Leandro’s thesis, which seeks to determine the spatial distribution of large carnivores and mesocarnivores (non-dominant carnivores) and their prey across the landscape on a distance gradient from the park, is also progressing well. Leandro has been sorting the images from his camera traps, which he placed in a stratified random pattern from the park. He needs to check each photo for any passing animals. Some animals may be hard to identify, especially in photos taken at night. Thus, it is evident that the security of the cameras is top priority for Leandro’s success. This week however, when Leandro was checking on his cameras, he found that the tree on which he had affixed a camera had been felled. He noted that no tools were used to fell the tree, so the incident could not have been caused by human beings. The security box of the camera had some damage but the camera was still intact. When Leandro downloaded the photos from the camera, he discovered that the tree was actually felled by an angry elephant. It turns out the camera took a picture of the elephant at night, set off a flash which startled the elephant. The elephant then knocked down the tree, the source of the flash. Leandro admitted that he was very pleased that the camera was not damaged at all and was still in perfect condition.
Leandro was certainly lucky that the elephant chose not to completely destroy the camera. He set the camera again in the same location and now we are waiting to see what will come up in the next batch of photos when he downloads them again. The wildlife of the Greater Ruaha Ecosystem has certainly been fascinating and, Leandro and I are continuously learning more about the landscape.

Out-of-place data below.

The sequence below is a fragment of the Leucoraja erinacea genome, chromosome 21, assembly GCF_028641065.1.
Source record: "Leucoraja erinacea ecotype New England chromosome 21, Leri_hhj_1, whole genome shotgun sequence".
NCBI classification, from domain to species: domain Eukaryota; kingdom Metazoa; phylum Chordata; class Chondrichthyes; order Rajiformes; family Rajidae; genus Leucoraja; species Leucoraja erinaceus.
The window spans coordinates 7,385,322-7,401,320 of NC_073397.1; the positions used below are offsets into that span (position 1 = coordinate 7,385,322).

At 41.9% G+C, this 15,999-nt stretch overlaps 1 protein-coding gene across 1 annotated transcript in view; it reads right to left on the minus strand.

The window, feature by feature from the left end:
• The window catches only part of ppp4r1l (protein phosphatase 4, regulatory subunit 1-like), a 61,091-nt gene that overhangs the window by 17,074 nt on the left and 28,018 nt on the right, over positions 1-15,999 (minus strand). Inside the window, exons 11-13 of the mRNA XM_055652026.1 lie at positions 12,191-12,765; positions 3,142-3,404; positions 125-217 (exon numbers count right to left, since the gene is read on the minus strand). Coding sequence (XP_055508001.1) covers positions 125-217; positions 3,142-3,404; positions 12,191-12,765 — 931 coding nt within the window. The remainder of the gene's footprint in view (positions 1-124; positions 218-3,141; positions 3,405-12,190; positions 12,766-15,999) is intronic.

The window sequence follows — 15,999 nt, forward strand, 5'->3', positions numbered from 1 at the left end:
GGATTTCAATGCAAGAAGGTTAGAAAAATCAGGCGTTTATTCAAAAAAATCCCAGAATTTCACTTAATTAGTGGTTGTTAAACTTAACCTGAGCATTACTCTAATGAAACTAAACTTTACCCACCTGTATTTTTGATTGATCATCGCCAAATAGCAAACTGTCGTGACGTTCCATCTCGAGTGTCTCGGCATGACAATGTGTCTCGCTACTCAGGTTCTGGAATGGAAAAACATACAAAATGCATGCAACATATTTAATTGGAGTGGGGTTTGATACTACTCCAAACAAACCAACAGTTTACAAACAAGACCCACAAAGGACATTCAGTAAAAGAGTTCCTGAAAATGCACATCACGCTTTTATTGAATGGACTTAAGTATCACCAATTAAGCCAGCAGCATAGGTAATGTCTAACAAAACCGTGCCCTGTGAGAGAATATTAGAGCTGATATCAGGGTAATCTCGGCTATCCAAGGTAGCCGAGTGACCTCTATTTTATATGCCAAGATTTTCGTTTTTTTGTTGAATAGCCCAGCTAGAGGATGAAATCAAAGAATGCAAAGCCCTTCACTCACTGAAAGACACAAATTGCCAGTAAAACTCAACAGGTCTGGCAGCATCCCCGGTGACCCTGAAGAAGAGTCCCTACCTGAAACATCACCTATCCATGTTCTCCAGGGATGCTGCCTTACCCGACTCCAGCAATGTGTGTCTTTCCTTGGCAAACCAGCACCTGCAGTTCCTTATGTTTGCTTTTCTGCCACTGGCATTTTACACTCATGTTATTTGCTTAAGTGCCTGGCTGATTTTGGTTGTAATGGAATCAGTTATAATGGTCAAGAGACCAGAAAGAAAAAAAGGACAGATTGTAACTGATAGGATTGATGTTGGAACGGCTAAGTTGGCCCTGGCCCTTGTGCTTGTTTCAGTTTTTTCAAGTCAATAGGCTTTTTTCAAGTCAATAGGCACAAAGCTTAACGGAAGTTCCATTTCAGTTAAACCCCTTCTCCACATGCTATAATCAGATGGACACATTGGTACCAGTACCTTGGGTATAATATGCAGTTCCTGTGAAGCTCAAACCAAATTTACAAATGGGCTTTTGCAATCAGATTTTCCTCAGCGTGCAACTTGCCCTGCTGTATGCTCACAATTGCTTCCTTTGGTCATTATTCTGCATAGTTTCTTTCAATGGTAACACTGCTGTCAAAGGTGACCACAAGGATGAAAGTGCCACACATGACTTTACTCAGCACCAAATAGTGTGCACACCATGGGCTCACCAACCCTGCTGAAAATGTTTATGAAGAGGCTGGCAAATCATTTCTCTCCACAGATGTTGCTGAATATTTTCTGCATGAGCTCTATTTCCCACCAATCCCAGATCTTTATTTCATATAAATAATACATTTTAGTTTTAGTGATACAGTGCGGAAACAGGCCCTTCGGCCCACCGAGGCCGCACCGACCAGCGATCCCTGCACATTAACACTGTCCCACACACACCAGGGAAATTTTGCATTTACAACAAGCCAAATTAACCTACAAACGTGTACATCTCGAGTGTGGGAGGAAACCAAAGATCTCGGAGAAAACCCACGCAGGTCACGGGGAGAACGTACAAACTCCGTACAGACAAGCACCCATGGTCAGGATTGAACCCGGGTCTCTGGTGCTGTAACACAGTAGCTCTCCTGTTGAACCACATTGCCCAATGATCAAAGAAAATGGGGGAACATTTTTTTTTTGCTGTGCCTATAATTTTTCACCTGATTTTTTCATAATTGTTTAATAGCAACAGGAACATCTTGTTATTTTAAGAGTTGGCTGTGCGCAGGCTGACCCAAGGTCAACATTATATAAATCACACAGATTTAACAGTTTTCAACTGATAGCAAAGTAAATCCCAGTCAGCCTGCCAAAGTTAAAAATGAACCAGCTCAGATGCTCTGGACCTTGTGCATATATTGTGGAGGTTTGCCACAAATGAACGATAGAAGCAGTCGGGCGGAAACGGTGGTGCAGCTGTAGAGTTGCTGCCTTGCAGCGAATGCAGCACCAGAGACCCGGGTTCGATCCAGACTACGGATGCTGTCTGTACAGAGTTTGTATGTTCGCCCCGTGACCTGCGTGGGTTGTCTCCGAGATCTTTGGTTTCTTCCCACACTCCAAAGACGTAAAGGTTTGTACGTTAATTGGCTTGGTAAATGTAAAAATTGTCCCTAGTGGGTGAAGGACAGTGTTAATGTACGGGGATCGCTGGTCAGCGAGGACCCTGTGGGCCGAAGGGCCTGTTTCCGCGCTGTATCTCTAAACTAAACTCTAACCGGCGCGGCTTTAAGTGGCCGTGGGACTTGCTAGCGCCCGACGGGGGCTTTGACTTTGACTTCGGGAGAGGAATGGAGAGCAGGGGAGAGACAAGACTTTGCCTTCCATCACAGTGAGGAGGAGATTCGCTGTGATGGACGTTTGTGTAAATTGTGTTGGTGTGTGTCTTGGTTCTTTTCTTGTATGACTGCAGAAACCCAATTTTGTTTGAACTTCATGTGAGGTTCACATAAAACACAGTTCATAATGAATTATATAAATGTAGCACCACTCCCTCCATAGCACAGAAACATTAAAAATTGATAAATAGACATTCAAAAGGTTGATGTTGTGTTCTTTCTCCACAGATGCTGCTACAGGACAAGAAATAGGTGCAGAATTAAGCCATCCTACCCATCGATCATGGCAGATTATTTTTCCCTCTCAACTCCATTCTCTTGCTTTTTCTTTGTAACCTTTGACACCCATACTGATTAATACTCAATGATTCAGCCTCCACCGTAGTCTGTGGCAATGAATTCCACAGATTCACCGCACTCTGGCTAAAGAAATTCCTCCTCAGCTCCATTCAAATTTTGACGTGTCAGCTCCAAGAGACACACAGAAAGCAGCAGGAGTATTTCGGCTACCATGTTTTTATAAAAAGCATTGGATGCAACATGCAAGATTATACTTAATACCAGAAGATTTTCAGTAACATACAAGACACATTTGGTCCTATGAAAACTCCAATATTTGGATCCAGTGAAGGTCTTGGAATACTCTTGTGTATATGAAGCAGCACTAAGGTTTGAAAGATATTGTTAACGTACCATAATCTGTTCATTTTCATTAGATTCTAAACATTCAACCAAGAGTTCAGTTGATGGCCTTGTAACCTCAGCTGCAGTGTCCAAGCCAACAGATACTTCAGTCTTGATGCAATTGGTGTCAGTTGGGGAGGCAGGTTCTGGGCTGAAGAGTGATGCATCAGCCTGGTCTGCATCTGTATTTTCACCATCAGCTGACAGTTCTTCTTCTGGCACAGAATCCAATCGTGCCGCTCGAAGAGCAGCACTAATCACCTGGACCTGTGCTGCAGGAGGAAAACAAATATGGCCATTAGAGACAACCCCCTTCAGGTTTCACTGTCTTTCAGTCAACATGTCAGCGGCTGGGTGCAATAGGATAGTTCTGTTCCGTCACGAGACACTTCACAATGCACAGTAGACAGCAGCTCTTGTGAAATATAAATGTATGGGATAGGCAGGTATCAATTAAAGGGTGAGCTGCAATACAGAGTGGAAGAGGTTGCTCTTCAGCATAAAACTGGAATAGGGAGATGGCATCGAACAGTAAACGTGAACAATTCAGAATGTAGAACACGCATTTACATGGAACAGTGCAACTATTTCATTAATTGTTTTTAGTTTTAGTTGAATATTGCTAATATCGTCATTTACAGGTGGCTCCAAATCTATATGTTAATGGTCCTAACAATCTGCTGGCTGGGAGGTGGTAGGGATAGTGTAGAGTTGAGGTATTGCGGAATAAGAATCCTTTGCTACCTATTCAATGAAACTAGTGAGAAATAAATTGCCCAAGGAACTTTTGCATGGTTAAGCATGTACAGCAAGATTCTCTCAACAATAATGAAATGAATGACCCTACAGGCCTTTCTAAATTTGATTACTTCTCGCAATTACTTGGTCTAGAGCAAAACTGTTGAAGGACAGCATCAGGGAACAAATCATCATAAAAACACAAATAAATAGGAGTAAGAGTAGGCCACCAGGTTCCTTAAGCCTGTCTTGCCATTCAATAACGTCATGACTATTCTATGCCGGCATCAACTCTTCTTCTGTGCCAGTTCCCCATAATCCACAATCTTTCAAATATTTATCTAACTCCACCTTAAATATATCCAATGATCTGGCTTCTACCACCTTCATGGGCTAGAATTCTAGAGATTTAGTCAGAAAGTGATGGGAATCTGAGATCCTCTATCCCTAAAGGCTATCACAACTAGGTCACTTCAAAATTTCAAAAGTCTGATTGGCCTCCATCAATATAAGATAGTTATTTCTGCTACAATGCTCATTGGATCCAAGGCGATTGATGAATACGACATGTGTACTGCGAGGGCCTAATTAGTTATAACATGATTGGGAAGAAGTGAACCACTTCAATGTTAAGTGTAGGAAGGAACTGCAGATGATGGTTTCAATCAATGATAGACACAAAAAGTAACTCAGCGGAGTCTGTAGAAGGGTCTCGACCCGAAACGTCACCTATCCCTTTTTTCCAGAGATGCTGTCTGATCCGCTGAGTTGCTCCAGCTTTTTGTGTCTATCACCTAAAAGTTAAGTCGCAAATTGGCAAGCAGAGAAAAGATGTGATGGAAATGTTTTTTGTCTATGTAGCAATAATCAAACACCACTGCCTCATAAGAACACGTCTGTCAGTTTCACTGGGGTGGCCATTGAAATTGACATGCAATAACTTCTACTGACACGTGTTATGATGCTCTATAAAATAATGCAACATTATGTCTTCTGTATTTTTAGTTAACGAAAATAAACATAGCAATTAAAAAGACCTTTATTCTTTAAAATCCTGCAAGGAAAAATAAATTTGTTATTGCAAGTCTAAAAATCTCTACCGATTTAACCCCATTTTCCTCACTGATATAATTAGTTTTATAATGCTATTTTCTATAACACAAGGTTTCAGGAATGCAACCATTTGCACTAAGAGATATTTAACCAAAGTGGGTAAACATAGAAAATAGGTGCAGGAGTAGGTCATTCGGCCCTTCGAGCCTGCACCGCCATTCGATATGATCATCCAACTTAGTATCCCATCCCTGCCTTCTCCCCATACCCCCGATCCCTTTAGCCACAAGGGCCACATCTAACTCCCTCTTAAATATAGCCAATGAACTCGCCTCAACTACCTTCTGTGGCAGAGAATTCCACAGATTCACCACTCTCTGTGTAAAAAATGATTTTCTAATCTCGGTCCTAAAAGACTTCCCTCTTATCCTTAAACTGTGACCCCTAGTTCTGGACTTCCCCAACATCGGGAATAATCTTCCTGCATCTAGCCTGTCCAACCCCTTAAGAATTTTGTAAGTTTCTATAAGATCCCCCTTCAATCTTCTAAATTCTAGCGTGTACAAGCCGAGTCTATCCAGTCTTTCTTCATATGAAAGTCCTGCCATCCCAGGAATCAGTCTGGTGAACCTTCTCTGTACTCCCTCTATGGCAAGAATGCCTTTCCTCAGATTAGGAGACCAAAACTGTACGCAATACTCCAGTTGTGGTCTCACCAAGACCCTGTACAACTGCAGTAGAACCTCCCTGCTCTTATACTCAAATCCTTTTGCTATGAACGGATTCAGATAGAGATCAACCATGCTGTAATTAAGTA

When I learned that I would be collaborating with the Ruaha Carnivore Project (RCP), I was tremendously excited. I have always wanted to participate in a community-based conservation project in one way or another. With increasing human populations, there is greater pressure on wild animals and wild places. For instance, across East African landscapes, pastoralists graze their livestock in many habitats traditionally used by wild animals, while farmers are increasingly using land nearer to protected areas as the need to bring crops to market intensifies. These elements are bringing people and wildlife in contact with greater frequency, which can lead to conflict. In addition to land access, humans and wildlife also compete for water resources. Here in the Greater Ruaha Ecosystem, the local people and wildlife travel great distances to access water from the Great Ruaha River, especially during the dry season. The river flows eastwards from Ruaha National Park where it joins the Rufiji River, an important river for the Selous Game Reserve, which is one of the largest game reserves in the world. Farming is a staple activity among the local people living around Ruaha National Park, while the local Maasai and Barabaig maintain pastoralist lifestyles and graze their livestock in the surrounding lands including the Wildlife Management Areas. Therefore, RCP has no shortage of work to do in pursuit of their motto: to have a positive impact “For Carnivores and people.”